How a Lady Falling on a Train Made my Day
I was having a pretty bad day.
Normally the overcrowded metro was bearable — sometimes even enjoyable — for me, as it gave me time to read a book on my kindle without being drawn like a moth to the enticing flame of my laptop screen.
On this particular day however, I felt exhausted after work, and was dreading the thought of boarding a crowded train.
The walk from my office to the train station was packed dense with workers and students all eager to get home, and I had to slow down to accommodate the pace of the crowd.
My exhaustion made me impatient, and the literal human traffic, even more.
I took the train from Hongo-sanchome 3 stops down to Otemachi, where I would then take the Hanzomon and Den-entoshi line to Takatsu station. All in all, my one-way commute would be about 1.5 hours, if walking was included.
1.5 hours isn’t too bad. 1 hour trips to college were pretty normal for me back home, so I got used to the routine over here pretty fast.
Normally when I’m walking, I think about home, dinner, work unfinished, the book I’m currently reading, etc. — self-centered things that keep me detached and aloft amidst the humdrum routine of commute; keep me breathing easy amidst the pressure that comes from being tightly packed between the bodies of strangers.
However, on this particular day, my exhaustion caused a lack of energy and enthusiasm to think abstract thoughts. I had only the energy to take in what was currently around me, thus although my senses were dulled, I felt a heightened awareness towards my surroundings.
I took in each stranger walking steadfastly towards the train’s waiting area, only moving aside for others when they were in a direct line of collision, and even then not moving fast enough — shoulders occasionally bumped as strangers walked on, unperturbed.
Just people with destinations, and a grim line of determination set in their expressions to get to that destination as quickly as possible, without any interruptions.
I was one of them.
Eyes stared vacantly ahead, tiredly downwards, or focused on phone screens. I felt mine to be the only ones looking around the station, taking in the crowd, people-watching as it were.
A tinge of disappointment, or maybe melancholia, washed over me. The crowds I once thought of as purposeful and energetic now seemed to me cold and aloof; the station, once huge and efficient, now seemed grey and dreary.
I was lucky enough this time round to bag a seat on the train. When you work somewhere as far off as I do, you still have a chance to get a seat on the train. As the train starts approaching Shibuya, the probability of getting a seat decreases exponentially, till it hits zero at Shibuya station.
As I sat, I started to ponder the meaning of life, as I am wont to do whenever caught in a bout of unhappiness. I didn’t go into full-on crisis mode, but I was definitely starting to understand why some people didn’t like Japan.
Locals are friendly enough to tourists and people who generally look “not from around here”, but to adopt the routine is to get used to being squeezed out of breath by strangers who won’t look you in the eye (probably due to awkwardness), to have shoulders bumping into you hard, and that being considered normal, just because with so many people on such a small street, where else can those shoulders go when walking?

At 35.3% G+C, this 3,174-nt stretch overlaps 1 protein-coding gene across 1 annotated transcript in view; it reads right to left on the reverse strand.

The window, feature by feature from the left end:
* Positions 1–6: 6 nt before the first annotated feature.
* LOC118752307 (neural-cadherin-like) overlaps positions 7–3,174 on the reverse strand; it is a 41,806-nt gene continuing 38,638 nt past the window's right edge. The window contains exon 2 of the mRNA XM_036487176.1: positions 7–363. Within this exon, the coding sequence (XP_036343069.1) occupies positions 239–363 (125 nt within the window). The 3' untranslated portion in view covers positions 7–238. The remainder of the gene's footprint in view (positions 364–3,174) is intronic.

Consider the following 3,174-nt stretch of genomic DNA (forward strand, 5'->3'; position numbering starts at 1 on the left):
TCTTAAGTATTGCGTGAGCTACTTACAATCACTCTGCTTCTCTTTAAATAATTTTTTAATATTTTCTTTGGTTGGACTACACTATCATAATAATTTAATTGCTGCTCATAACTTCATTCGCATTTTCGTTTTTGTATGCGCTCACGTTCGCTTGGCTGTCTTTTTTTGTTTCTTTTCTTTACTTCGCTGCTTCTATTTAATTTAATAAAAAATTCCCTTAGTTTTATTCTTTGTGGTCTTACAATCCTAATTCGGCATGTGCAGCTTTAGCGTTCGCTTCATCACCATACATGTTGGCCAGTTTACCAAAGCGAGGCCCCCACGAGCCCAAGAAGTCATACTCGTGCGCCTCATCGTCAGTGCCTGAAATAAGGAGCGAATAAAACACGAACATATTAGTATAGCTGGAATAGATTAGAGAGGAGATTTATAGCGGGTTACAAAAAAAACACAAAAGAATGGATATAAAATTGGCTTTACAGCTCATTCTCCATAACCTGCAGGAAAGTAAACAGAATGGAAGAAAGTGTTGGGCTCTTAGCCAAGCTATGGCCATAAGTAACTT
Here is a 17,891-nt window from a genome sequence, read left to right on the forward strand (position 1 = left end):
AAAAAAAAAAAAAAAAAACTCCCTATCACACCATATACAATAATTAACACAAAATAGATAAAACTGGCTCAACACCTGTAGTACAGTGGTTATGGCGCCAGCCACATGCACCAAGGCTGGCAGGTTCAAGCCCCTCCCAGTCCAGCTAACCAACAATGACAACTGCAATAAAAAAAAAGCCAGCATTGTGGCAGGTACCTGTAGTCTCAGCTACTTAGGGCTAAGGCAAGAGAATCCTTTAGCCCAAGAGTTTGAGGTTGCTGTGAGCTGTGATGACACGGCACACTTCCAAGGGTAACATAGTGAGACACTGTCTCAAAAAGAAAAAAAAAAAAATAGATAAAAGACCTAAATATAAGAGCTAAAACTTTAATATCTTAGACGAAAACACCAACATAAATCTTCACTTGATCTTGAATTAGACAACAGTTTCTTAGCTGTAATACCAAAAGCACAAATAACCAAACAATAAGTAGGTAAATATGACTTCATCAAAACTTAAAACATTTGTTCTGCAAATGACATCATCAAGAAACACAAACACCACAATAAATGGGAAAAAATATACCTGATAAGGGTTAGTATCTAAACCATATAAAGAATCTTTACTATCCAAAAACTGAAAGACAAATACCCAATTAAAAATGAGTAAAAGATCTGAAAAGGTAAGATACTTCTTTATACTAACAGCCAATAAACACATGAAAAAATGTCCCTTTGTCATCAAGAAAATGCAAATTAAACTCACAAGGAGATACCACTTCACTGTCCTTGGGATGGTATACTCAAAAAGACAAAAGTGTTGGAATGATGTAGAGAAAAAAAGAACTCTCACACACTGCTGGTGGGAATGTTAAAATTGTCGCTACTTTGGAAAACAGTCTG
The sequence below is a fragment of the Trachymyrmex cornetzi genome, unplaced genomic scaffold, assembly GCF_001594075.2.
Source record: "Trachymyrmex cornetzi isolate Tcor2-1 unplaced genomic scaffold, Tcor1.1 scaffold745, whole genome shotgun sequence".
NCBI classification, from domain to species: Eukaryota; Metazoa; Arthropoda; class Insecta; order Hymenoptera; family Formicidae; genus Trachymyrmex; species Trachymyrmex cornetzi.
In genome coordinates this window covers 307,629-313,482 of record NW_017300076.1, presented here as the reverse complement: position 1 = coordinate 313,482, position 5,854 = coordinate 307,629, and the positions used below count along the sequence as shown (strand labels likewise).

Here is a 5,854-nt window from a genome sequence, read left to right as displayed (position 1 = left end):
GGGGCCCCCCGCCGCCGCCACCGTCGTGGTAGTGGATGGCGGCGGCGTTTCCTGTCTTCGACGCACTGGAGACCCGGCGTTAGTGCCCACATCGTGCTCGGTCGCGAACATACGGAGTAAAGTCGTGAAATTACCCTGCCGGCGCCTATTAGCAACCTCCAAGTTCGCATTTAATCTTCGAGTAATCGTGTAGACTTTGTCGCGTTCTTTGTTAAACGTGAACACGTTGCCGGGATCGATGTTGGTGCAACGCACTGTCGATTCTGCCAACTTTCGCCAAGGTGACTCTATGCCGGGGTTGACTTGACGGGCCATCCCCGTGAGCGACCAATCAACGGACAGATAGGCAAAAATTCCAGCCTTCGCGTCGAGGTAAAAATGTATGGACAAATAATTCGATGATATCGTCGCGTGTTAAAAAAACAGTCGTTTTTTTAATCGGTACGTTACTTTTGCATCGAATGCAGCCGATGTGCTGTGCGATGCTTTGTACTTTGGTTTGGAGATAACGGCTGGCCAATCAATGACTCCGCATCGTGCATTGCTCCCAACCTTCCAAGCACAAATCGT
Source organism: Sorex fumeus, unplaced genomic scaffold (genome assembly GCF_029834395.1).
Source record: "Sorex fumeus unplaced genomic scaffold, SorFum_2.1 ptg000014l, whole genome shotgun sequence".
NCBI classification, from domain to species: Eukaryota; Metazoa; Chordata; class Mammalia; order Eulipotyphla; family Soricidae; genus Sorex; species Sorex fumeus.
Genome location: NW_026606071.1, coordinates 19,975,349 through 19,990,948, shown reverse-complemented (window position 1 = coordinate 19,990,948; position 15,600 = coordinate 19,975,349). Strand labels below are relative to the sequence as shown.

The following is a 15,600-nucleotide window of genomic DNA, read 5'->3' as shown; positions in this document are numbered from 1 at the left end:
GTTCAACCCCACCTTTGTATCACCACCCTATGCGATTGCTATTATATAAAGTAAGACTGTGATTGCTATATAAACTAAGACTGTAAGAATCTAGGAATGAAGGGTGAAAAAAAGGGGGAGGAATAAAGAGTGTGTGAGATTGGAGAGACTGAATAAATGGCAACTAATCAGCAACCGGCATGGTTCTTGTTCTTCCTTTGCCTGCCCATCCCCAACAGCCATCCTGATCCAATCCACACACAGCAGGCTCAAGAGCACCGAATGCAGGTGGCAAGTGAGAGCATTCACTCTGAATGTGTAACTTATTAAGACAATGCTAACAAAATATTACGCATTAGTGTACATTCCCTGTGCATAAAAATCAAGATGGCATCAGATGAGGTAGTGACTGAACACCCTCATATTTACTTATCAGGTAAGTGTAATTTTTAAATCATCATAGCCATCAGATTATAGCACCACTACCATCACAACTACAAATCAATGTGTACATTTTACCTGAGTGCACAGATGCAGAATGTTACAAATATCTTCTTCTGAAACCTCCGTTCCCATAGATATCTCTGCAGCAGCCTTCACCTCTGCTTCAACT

All around you see grim, bored or sleep-deprived faces. It’s hard to be jovial when you’re tired from work, and these people were clearly tired.
It was a few stations later when a lady with crutches boarded the train. The man nearest to the door immediately stood up to offer her his seat. I would have as well, though it would definitely be harder for her to get to my seat. I was sitting further inside, and wading through a thicket of people to get to an unoccupied seat is harder than it looks.
Suddenly, the lady fell.
Crutches went sliding apart as she tumbled to the ground, yelling “危ない (abunai)!” (transl.: dangerous). Other passengers, including myself, paused in a brief second of shock. The ones nearest to the fallen woman instinctively reacted by crouching and offering helping hands, but they didn’t get a chance to help, as seconds after she had fallen, two train officers donning caps and blue uniforms had boarded the train and were helping her up.
They coaxed the woman in strong voices, even as she winced in pain. One on each side, the officers helped her to the nearest seat, and after making sure she was alright, got off the train. Passengers once again resumed their spots, the train doors closed, and everything was back to normal.
An old lady who was seated next to the woman, asked her if she was fine.
They talked and chatted for a bit, before silence once again dominated the train. I sneaked a peak at the woman, and she looked much more relaxed now, the fall presumingly a distant memory in her mind.
I leaned back in my seat with a smile on my face. I was impressed at the efficiency and quick response of the officers, the lack of virtually any commotion at the scene.
I was charmed at how the old lady started a conversation with her, perhaps as a gesture of goodwill to soothe her nerves and take her mind of the fall.
With that fall, I was reminded once again why I admired Japanese culture.
By being efficient, the officers ensured that the woman’s distress (both mental and physical) was not prolonged. What could’ve been a great commotion, ended up as a tiny blip on her ride home, practically inconsequential.
Being efficient, well-prepared, and organized, puts you in control of the situation, and in a better place to help others should anything happen.
Though there might be a lack of smiles on the train, the invisible hand of efficiency sits at the side, ever watching, ready to help at a moment’s notice; and that offers a sense of safety and security that even in the coldness of the crowd, makes me feel warm inside.